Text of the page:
This is one of those situations where more is not necessarily better. If you were to allow users to individually set the visual characteristics of each and every form and control in your application, your good intentions would almost certainly backfire: Your users would be overwhelmed. It’s better to select categories of settings and set those categories at a level of granularity that suits the users. Then you need to implement those categories consistently. The only practical exception to this principle is to allow users to set the background color of individual forms. Some users find having each form set to a different color creates a useful sort of “roadmap”: They know the pink form is for Customers and the yellow one is for Products, for example.
Once you’ve determined what characteristics you’ll allow users to change, the next step is to determine a persistence strategy. You can persist a set of user selections in a table, in custom properties, or even in an XML file or the Registry (if you’re brave). I tend to use tables, simply because I think in a table-oriented way, but you should choose the method that makes best sense in your environment.
You must also determine where the customizations will be persisted. In the canonical multi-user application that splits the front-end interface elements and back-end data, you generally want to store the customization in the front-end database. This works well if there’s a more or less one-to-one relationship between users and workstations. This is typically the case–each user has a desk, and each desk has a computer. But if you need to support roaming users who might be working remotely from different workstations, or if a single workstation is shared among multiple users, then it’s best to persist the customizations in the back-end database.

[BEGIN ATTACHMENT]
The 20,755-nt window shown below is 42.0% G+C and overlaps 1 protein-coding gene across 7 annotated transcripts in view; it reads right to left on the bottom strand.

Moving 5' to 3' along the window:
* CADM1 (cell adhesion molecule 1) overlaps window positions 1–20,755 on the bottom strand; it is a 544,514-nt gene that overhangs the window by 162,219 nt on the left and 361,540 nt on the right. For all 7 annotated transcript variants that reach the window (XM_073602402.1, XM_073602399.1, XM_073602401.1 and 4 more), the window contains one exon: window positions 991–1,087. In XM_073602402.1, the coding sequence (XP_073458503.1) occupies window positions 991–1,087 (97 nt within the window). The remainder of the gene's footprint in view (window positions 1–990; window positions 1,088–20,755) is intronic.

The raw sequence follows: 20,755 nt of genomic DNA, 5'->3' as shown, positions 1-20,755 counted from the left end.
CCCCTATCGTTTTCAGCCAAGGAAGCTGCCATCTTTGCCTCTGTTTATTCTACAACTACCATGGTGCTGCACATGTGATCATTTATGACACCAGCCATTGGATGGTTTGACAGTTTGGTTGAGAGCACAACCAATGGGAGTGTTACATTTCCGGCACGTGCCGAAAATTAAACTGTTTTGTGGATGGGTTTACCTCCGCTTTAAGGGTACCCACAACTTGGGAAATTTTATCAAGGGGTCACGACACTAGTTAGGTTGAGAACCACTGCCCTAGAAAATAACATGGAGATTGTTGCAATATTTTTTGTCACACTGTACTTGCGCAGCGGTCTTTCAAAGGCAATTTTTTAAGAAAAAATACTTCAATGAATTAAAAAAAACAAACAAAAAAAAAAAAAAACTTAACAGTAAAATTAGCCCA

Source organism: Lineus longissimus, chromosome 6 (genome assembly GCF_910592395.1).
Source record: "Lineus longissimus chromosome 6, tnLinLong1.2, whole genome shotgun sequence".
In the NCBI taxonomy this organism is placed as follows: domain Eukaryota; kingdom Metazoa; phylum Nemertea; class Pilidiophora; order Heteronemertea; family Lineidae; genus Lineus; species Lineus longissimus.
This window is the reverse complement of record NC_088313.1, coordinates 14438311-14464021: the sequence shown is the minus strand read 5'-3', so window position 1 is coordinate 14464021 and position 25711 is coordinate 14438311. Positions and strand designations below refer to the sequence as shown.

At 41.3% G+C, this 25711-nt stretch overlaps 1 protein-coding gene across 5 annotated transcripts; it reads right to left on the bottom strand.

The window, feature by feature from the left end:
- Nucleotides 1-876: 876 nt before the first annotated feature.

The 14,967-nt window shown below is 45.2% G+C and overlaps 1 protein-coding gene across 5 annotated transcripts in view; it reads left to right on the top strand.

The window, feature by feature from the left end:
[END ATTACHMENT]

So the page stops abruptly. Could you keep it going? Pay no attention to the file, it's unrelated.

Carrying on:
Assuming that you’re storing the data in a table, you must decide what the structure of the table is to be. Figure 2 shows a classic normalized version. If there’s any possibility that the set of characteristics will change (and it happens more often than you might expect), this is the structure to use.
In this table, each record contains a field for a String value (such as a font name), an Integer value (such as a color value), and a Logical value (as is used by the Bold and Italic settings). For any given row, two of these three fields will be empty, resulting in a very sparse table and some waste of disk space. However, since values of all three types must be stored, the only alternative would be to use a generic field type such as String and cast the values to the appropriate type at runtime, which would have much higher overhead.
Alternatively, you can flatten the table schema as shown in Figure 3. This makes the database analyst in me shudder, but in reality it’s a very good solution for the majority of applications. Like any flat structure, it does require that you know in advance what properties you’ll allow to be customized, but as you’ve seen, this will be determined during your initial analysis. Furthermore, if the set of customizable characteristics changes, you’ll need to change both the structure of the table and the code that uses it.
Despite these problems, this flat structure has much to recommend it. It requires no joins, and only a single record need be returned from the database in client/server environments. Also, because the field names are known in advance, runtime processing is somewhat simpler. This is the structure I use most often in my own work, and the one demonstrated in the article’s sample database.
Coding the common dialogs